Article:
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We have worked with several DOD agencies on projects involving munitions research, reactive materials and obtained environmental clearances to perform large scale tests and disposal of energetic waste. Our work over the years focused on the development of models for prediction of munitions cook-off, impact induced ignition of reactive materials, and emissions from munition and energetic waste.

  • Munitions Research and Testing
    • Cookoff Analysis and Hazard Classification of Energetic Materials (Explosives, Propellants, etc.)
    • Weapon Testing with ADORA
    • Payload Technologies for Enhanced Target Defeat: Reactive Materials and Interhalogens
    • Lethality Analysis
  • OBOD
    • Site permitting applications
    • Environmental impact analysis

Slow Cook-off of PBXN-109 and PBXN-111

We developed an engineering model for the Slow Cook-Off (SCO) of explosive materials exposed to heat. We applied this model to a relatively insensitive munition composition, namely PBXN-109. We validated the model by comparing the predictions with small scale cookoff tests (Navy pipe bomb tests and Lawrence Livermore National Laboratory STEX) and Navy's full-scale tests (on a Heavy Wall Penetrator and a 500 lb GP Bomb). The casing temperature at cook-off and the time to cook-off predicted by our model agree well with the test data. Also, the strain data predicted by the model during the early stages of cook-off agree well with the measured strain gage data. The strain gage data are not reliable during later stages of cook-off as the gages become debonded from the vessel wall.

We also applied this methodology to PBXN-111. We first extracted kinetic data from small-scale experiments (~2g of explosive) of PBXN-111 conducted at Sandia National Laboratories. Isothermal tests of PBXN-111 pellets resulted in a thermal degradation model and controlled small-scale tests resulted in a burning rate model, which includes the dependence of the burning rate on pressure as well as extent of thermal degradation at initiation. Data was collected on both confined and vented PBXN-111 pellets.

Fast-running engineering models were developed for ignition and combustion governed by the data from the thermal degradation and burn rate studies. Using the configuration (dimensions, ullage volume and casing wall thickness), heating protocol (heating rate, soak temperature and soak duration) and vent parameters (size and the pressure needed for activation) as inputs, the ignition model predicts the time to ignition and the conditions at ignition including temperature and porosity profiles, wall temperature and pressure. The model predictions agree well with ignition test data at different scales (covering ~3 orders of magnitude in mass) and heating rates (covering >1 order of magnitude) for PBXN-111, which serves as validation. Later, these models were coupled to CFD software that predicts the temperature as well as the location of ignition leading to munition cook-off.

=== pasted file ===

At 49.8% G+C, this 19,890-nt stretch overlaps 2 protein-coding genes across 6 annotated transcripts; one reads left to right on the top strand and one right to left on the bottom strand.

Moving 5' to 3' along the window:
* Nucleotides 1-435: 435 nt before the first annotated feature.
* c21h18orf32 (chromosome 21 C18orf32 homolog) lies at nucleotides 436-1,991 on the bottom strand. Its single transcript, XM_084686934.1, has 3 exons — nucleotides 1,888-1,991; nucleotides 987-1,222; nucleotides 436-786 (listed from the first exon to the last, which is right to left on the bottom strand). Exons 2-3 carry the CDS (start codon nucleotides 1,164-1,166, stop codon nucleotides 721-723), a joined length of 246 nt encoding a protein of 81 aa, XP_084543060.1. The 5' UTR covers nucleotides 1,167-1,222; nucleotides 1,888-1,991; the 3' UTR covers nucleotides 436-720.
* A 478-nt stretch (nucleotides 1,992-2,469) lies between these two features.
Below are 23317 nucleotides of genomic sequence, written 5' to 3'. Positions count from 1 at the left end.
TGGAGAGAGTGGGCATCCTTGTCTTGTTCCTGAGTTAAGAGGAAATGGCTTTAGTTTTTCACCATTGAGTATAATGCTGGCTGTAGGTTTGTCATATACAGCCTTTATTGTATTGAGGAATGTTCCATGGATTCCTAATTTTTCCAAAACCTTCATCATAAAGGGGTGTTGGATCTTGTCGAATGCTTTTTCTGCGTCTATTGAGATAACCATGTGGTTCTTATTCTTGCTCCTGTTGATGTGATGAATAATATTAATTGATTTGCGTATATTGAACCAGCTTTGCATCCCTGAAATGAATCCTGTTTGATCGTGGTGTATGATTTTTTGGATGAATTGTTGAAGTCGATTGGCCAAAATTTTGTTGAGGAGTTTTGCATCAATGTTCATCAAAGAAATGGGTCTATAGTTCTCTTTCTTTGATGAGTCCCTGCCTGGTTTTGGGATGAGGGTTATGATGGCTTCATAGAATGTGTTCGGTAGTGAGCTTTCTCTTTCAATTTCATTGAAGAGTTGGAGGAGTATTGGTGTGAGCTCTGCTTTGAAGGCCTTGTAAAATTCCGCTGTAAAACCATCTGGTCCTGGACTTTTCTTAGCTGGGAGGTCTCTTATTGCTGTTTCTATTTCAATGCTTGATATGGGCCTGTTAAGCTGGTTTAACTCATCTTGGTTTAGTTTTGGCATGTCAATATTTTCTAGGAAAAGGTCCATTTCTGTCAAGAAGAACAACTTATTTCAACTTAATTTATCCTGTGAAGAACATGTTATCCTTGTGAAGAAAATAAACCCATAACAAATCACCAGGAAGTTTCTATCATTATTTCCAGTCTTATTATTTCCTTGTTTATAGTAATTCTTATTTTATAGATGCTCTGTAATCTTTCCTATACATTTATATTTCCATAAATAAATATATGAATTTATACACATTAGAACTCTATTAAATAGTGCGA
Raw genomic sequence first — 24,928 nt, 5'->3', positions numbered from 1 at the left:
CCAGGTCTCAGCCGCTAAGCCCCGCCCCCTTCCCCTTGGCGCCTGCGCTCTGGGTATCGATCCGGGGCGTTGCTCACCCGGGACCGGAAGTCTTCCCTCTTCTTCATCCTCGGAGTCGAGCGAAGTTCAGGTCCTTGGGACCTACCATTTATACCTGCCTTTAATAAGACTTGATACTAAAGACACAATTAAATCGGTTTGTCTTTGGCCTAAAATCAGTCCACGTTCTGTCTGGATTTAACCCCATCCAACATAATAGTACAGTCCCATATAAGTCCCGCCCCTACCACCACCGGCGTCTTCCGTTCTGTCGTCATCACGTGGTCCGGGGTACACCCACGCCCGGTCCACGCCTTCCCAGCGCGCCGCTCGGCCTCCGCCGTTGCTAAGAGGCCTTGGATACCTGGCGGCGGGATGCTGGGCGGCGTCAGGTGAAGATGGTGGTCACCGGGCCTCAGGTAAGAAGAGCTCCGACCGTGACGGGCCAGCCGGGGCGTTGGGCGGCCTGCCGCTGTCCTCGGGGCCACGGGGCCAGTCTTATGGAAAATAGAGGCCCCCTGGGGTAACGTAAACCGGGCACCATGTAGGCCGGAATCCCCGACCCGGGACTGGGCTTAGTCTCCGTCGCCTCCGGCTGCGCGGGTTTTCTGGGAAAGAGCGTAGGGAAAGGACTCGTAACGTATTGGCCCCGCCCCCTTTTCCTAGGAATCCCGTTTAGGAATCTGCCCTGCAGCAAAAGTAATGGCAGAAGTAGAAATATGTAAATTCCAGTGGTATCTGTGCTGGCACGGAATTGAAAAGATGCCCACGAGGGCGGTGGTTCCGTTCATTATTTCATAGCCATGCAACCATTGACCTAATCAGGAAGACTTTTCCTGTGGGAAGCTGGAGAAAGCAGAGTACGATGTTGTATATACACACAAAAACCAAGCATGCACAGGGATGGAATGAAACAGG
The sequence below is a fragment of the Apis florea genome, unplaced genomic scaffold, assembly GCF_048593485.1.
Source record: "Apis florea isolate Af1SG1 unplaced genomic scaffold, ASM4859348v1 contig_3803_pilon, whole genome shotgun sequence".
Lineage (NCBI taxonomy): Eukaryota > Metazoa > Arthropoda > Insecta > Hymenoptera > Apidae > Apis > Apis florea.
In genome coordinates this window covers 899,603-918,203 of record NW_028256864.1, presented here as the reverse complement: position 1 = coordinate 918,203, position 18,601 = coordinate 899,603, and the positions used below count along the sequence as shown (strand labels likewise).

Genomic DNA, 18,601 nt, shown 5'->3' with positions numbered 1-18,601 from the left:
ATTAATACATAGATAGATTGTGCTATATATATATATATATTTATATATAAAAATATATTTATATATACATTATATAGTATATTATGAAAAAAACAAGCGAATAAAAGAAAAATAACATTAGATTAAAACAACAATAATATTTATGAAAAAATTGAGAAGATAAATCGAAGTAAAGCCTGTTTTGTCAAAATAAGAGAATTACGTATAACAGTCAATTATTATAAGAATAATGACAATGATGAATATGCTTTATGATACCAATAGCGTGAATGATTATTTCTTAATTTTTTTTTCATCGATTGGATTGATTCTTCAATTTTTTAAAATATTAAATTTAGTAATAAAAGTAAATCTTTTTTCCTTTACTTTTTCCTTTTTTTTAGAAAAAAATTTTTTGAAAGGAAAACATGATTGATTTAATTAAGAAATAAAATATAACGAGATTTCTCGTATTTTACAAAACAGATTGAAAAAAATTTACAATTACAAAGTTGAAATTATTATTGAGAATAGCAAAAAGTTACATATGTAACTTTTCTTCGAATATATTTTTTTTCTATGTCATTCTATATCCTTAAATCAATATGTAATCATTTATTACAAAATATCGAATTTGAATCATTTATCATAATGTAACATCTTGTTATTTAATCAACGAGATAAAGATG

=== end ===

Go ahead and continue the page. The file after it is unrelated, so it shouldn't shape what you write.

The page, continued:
Reactive Materials

We developed an engineering model to predict the high-speed impact induced ignition of Aluminum-Teflon RM-4 reactive fragments. We considered various hot spot mechanisms including void collapse, shear banding, frictional dissipation, and shock heating and their effect on reaction initiation. Shown in the image below is a sequence of events that occur during the high speed impact of RM-4 reactive fragment with a metal target plate.

Large Scale Enclosed Detonation Tests

For the US Army DAC, we evaluated the emission data from full-scale enclosed detonation tests at the Nevada Test Site X-tunnel involving M107 HE loaded 155 mm projectiles. In addition to examining the internal consistency of test measurements, we performed detailed mass and energy balance calculations and calculated the dynamics of cloud evolution and the composition accounting for both detonation and after-burn reactions. These calculations showed that the effect of containment by the tunnel walls on the cloud evolution is significant. Our predictions of major products and most minor products (such as VOCs and SVOCs) agreed well with the test data.

Munitions Disposal Through Open Burn and Open Detonation (OBOD)

For a DoD contractor, we performed OBOD calculations to determine the potential emissions from planned munition and energetic waste disposal operations. Our results were used in the preparation of environmental site permitting applications.

Validation of Open Burn and Open Detonation Model Using BangBox Data

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